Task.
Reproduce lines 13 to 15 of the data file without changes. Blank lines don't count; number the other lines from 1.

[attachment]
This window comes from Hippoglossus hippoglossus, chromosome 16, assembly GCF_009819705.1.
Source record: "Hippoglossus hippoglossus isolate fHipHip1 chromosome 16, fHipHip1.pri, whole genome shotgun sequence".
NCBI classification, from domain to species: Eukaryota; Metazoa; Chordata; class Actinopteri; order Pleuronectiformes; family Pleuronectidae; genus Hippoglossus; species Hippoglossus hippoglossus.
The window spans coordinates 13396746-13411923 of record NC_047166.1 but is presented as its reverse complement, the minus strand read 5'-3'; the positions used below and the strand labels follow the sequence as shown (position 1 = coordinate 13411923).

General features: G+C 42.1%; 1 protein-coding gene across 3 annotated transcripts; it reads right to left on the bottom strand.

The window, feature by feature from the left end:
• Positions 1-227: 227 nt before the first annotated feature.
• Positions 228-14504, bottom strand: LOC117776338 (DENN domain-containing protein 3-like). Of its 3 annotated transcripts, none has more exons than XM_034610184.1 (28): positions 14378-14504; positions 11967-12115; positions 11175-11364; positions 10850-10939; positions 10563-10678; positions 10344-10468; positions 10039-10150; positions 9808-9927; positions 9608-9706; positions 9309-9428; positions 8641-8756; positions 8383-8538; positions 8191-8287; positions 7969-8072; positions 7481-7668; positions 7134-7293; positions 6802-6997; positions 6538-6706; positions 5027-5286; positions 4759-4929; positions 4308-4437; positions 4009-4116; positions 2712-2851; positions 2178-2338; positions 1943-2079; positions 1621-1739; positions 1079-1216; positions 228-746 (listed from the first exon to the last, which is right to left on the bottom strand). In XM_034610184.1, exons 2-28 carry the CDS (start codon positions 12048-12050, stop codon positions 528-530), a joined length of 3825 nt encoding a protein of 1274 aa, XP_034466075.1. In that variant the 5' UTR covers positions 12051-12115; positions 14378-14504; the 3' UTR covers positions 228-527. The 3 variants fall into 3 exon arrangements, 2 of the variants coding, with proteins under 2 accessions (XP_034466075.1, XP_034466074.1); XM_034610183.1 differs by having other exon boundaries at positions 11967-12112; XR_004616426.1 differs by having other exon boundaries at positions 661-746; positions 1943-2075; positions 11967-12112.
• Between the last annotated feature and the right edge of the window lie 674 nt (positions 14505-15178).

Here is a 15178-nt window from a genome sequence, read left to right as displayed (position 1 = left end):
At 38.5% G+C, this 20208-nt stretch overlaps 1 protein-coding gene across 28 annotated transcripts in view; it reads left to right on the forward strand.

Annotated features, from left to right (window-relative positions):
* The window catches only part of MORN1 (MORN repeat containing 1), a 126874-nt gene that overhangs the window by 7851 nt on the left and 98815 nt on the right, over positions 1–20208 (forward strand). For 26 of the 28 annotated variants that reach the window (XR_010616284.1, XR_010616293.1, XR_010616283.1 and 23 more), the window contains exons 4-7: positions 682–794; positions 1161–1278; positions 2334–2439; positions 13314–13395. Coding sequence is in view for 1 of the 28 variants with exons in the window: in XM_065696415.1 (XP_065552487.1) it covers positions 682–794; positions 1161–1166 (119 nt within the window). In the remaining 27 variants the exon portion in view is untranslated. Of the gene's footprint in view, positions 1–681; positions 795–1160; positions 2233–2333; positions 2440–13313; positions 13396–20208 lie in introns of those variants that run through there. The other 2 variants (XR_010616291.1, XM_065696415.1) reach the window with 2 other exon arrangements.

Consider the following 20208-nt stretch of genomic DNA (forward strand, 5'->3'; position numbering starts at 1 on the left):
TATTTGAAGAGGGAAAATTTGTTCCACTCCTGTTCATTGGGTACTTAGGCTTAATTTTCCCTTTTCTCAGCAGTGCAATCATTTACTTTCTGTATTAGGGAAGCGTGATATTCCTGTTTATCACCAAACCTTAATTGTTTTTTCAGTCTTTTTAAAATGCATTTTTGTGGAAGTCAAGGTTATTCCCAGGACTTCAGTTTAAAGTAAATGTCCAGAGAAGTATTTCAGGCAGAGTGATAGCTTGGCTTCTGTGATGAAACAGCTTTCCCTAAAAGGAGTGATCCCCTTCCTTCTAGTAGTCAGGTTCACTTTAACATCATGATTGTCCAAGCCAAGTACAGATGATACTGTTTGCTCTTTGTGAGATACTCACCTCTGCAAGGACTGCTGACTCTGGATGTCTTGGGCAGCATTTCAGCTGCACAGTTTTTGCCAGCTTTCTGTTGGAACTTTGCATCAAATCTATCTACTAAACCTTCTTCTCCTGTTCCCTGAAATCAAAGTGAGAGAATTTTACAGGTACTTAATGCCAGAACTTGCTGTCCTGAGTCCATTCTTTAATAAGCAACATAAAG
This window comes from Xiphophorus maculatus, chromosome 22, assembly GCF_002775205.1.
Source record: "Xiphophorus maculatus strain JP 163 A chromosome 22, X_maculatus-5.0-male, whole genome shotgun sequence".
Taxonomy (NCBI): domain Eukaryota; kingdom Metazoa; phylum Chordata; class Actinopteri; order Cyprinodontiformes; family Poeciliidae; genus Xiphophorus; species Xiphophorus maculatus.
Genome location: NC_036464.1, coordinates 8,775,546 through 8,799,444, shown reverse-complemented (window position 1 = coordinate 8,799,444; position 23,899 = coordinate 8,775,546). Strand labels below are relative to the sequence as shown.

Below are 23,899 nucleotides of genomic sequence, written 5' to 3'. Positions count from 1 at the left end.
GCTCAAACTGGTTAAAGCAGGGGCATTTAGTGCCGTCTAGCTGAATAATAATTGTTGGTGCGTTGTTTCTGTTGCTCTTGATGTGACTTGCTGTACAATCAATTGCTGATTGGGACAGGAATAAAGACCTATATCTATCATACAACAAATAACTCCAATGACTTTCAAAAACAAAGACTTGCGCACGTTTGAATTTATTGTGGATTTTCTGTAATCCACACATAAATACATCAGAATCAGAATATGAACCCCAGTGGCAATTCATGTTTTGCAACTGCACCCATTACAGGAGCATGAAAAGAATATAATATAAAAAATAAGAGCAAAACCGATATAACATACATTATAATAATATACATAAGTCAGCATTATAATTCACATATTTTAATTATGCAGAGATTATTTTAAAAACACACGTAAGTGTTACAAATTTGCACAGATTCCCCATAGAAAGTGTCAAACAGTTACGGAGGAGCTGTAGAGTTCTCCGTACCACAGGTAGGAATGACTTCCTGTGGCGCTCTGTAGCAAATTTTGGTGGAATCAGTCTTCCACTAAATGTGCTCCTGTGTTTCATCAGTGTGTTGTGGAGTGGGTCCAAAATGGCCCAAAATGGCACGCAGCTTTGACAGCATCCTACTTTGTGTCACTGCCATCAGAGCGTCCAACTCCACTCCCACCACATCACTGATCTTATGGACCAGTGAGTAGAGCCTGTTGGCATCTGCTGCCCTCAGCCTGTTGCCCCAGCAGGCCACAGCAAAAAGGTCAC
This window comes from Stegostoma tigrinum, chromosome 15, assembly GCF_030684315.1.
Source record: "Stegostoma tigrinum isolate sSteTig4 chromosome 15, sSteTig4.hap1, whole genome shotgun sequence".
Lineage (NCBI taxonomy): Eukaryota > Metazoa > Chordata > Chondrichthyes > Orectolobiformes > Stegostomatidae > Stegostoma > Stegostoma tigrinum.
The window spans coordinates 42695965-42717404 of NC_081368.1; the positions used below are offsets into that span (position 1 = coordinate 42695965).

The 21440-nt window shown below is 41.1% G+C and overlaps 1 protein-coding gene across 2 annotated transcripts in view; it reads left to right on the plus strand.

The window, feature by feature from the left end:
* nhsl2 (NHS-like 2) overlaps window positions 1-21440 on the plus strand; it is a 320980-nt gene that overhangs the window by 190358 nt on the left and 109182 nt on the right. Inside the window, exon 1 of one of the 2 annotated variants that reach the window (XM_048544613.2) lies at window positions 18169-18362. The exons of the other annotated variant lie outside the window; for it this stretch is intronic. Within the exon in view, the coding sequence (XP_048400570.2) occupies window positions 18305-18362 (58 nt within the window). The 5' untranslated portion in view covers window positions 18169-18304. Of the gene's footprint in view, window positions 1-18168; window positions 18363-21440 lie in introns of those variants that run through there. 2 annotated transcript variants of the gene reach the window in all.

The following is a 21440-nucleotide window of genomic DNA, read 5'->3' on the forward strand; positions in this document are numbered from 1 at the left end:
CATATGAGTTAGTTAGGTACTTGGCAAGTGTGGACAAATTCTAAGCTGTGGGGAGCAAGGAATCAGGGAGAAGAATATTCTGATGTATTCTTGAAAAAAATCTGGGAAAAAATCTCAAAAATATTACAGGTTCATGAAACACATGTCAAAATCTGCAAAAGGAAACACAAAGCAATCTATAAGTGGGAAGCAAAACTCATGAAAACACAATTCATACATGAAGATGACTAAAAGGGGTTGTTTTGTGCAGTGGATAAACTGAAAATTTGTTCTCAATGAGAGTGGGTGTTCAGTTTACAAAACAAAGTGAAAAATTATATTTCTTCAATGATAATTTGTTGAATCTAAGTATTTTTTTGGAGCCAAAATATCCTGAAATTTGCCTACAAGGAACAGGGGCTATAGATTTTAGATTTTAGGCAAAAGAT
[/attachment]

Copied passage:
* The window catches only part of MORN1 (MORN repeat containing 1), a 126874-nt gene that overhangs the window by 7851 nt on the left and 98815 nt on the right, over positions 1–20208 (forward strand). For 26 of the 28 annotated variants that reach the window (XR_010616284.1, XR_010616293.1, XR_010616283.1 and 23 more), the window contains exons 4-7: positions 682–794; positions 1161–1278; positions 2334–2439; positions 13314–13395. Coding sequence is in view for 1 of the 28 variants with exons in the window: in XM_065696415.1 (XP_065552487.1) it covers positions 682–794; positions 1161–1166 (119 nt within the window). In the remaining 27 variants the exon portion in view is untranslated. Of the gene's footprint in view, positions 1–681; positions 795–1160; positions 2233–2333; positions 2440–13313; positions 13396–20208 lie in introns of those variants that run through there. The other 2 variants (XR_010616291.1, XM_065696415.1) reach the window with 2 other exon arrangements.

Consider the following 20208-nt stretch of genomic DNA (forward strand, 5'->3'; position numbering starts at 1 on the left):
TATTTGAAGAGGGAAAATTTGTTCCACTCCTGTTCATTGGGTACTTAGGCTTAATTTTCCCTTTTCTCAGCAGTGCAATCATTTACTTTCTGTATTAGGGAAGCGTGATATTCCTGTTTATCACCAAACCTTAATTGTTTTTTCAGTCTTTTTAAAATGCATTTTTGTGGAAGTCAAGGTTATTCCCAGGACTTCAGTTTAAAGTAAATGTCCAGAGAAGTATTTCAGGCAGAGTGATAGCTTGGCTTCTGTGATGAAACAGCTTTCCCTAAAAGGAGTGATCCCCTTCCTTCTAGTAGTCAGGTTCACTTTAACATCATGATTGTCCAAGCCAAGTACAGATGATACTGTTTGCTCTTTGTGAGATACTCACCTCTGCAAGGACTGCTGACTCTGGATGTCTTGGGCAGCATTTCAGCTGCACAGTTTTTGCCAGCTTTCTGTTGGAACTTTGCATCAAATCTATCTACTAAACCTTCTTCTCCTGTTCCCTGAAATCAAAGTGAGAGAATTTTACAGGTACTTAATGCCAGAACTTGCTGTCCTGAGTCCATTCTTTAATAAGCAACATAAAG